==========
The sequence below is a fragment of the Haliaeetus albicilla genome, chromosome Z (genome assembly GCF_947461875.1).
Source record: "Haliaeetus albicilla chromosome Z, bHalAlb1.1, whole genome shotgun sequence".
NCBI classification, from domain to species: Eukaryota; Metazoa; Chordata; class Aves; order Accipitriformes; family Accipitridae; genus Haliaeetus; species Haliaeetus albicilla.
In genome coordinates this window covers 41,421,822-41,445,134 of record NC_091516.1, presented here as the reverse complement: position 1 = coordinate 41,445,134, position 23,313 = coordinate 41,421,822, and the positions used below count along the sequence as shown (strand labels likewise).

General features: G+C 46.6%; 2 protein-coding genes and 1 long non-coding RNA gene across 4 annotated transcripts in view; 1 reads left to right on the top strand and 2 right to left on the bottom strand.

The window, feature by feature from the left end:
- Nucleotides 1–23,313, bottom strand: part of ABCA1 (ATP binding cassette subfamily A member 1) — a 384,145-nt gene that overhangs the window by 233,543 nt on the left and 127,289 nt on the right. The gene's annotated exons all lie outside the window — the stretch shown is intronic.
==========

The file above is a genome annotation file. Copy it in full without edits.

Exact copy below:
The sequence below is a fragment of the Haliaeetus albicilla genome, chromosome Z (genome assembly GCF_947461875.1).
Source record: "Haliaeetus albicilla chromosome Z, bHalAlb1.1, whole genome shotgun sequence".
NCBI classification, from domain to species: Eukaryota; Metazoa; Chordata; class Aves; order Accipitriformes; family Accipitridae; genus Haliaeetus; species Haliaeetus albicilla.
In genome coordinates this window covers 41,421,822-41,445,134 of record NC_091516.1, presented here as the reverse complement: position 1 = coordinate 41,445,134, position 23,313 = coordinate 41,421,822, and the positions used below count along the sequence as shown (strand labels likewise).

General features: G+C 46.6%; 2 protein-coding genes and 1 long non-coding RNA gene across 4 annotated transcripts in view; 1 reads left to right on the top strand and 2 right to left on the bottom strand.

The window, feature by feature from the left end:
- Nucleotides 1–23,313, bottom strand: part of ABCA1 (ATP binding cassette subfamily A member 1) — a 384,145-nt gene that overhangs the window by 233,543 nt on the left and 127,289 nt on the right. The gene's annotated exons all lie outside the window — the stretch shown is intronic.